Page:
How much you pay for car insurance is based on many factors. The make and model of the car you get is one of them. The cost or value of the car is a major deciding factor, but so is the cost to repair it if it were involved in an accident, its theft likelihood, the size of the engine and how many safety options are included.
Choosing a safer, more reliable, less expensive and slower car will almost always save you money on insurance compared to a faster, more expensive car. Consider these factors when shopping for a new vehicle if the cost of insurance is part of your decision.
How much does having a Subaru Outback influence your car insurance rate?
A rate analysis in 2020 from Quadrant Information Services calculated the average cost of full coverage car insurance as $1,738 in the United States. For a Subaru Outback, the average cost of full coverage insurance is only $1,361. That’s a savings of $377 per year compared to the national average.
For years, Subaru has been considered one of the safest car brands in America. The Insurance Institute for Highway Safety gives the Subaru Outback its Top Safety Pick Award, with advanced or superior ratings on all six of the crashworthiness evaluations conducted by the Institute. The National Highway Traffic Safety Administration also gives the Subaru Outback 5-star safety ratings.
One of the reasons the Outback and other Subaru models get such high ratings is their standard safety features:
- Adaptive cruise control
- Anti-lock brakes
- EyeSight® Driver Assist Technology
- Forward collision warning
- Lane assist
- Lane departure warning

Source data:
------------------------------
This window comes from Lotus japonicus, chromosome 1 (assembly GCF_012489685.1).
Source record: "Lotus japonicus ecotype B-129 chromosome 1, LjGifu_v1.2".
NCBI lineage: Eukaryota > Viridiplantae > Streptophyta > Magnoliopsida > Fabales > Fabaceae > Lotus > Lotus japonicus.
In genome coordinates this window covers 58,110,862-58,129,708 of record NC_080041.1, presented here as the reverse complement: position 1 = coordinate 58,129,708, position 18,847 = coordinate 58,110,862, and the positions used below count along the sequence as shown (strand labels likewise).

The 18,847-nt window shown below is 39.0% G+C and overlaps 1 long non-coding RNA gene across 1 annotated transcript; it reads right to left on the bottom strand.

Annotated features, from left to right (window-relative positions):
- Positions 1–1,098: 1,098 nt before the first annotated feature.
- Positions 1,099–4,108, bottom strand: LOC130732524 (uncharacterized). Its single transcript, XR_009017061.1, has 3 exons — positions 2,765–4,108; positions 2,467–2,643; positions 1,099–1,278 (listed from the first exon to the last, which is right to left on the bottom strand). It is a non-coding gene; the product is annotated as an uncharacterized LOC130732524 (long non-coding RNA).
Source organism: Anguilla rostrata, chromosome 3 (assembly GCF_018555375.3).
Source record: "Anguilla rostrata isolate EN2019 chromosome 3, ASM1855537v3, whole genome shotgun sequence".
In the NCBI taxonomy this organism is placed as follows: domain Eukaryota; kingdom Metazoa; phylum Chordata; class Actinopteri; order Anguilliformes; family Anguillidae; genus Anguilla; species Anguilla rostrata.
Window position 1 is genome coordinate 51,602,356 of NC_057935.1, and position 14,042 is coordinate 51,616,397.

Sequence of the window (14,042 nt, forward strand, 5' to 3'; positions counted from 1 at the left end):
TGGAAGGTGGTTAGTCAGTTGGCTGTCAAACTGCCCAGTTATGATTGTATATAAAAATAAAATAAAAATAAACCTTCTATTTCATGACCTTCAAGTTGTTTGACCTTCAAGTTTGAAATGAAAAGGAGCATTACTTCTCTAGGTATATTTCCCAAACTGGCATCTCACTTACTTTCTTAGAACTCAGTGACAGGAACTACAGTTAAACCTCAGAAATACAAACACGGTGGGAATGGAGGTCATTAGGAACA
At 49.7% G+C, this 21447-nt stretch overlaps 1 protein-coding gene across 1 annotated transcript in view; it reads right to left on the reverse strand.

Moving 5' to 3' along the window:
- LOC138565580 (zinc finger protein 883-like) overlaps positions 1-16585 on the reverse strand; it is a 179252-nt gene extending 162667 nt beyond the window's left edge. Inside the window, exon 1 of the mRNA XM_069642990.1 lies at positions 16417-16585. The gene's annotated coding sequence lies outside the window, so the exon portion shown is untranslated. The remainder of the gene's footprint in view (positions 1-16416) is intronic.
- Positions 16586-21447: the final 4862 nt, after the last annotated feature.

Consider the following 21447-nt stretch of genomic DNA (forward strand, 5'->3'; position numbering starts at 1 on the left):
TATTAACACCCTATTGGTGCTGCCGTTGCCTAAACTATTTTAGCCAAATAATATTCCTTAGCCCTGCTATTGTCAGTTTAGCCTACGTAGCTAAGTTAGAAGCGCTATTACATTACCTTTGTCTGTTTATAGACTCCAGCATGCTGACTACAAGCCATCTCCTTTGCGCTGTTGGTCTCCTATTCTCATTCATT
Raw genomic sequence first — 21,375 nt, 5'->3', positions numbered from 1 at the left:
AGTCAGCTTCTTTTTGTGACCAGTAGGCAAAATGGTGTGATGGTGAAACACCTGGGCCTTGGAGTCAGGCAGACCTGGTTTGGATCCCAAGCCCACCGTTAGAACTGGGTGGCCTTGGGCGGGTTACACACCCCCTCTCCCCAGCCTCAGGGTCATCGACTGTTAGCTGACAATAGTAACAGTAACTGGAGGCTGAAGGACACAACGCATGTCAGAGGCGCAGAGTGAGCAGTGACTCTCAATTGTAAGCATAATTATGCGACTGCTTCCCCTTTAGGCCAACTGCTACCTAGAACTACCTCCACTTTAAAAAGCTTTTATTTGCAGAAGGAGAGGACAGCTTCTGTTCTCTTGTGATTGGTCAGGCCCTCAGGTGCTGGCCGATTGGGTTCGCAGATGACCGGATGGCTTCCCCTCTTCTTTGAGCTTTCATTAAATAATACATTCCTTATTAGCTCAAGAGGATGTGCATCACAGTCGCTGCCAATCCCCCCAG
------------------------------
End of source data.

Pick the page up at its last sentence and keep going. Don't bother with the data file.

- Rearview camera
- Rear-seat reminder
- Seatbelt warning for front and rear passengers
- Steering-responsive automatic LED high-beam headlights and daytime running lights
- Symmetrical all-wheel drive
There are also optional advanced safety features available, which could provide additional discounts on insurance:
- Blind spot monitoring
- DriverFocus® Distraction Mitigation System
- Front-view camera
- Lane change assist
- LED fog lights
- Rear crossing traffic alerts
- Rear automatic braking
How much is insurance for a Subaru Outback?
Though the Subaru Outback comes in one model, it has several different trim package options which change the value and repair costs. Exact costs for insurance will vary by year and trim package for the Outback, and whether you require liability-only or full coverage on the vehicle. Your premium will also depend on the year of the vehicle.
As you can see from the table below with average rates for a 2019 Subaru Outback, there is a big difference in average minimum premium for liability-only and full coverage insurance.
|Average annual minimum premium||Average annual full coverage premium|
Due to the amount of factors, including year, make, model and trim package that go into insurance pricing, rates can vary widely between different vehicles, even the same make and model. It’s no different when comparing insurance companies.
Take a look at the chart below to see how insurance costs differ from company to company for full coverage and liability-only.
|Average minimum coverage annual premium||Average full coverage annual premium|
What factors influence your car insurance other than your car?
Even though there are multiple factors about the type of car you drive that can affect insurance costs, they aren’t the only thing that matters. Insurance companies also use personal and household information, which can greatly affect the premium you have to pay to insure your vehicle:
- Coverage limits and deductibles
- Credit score (in some states)
- Discounts available
- Driving record (yours and other household drivers)
- How many miles you drive per year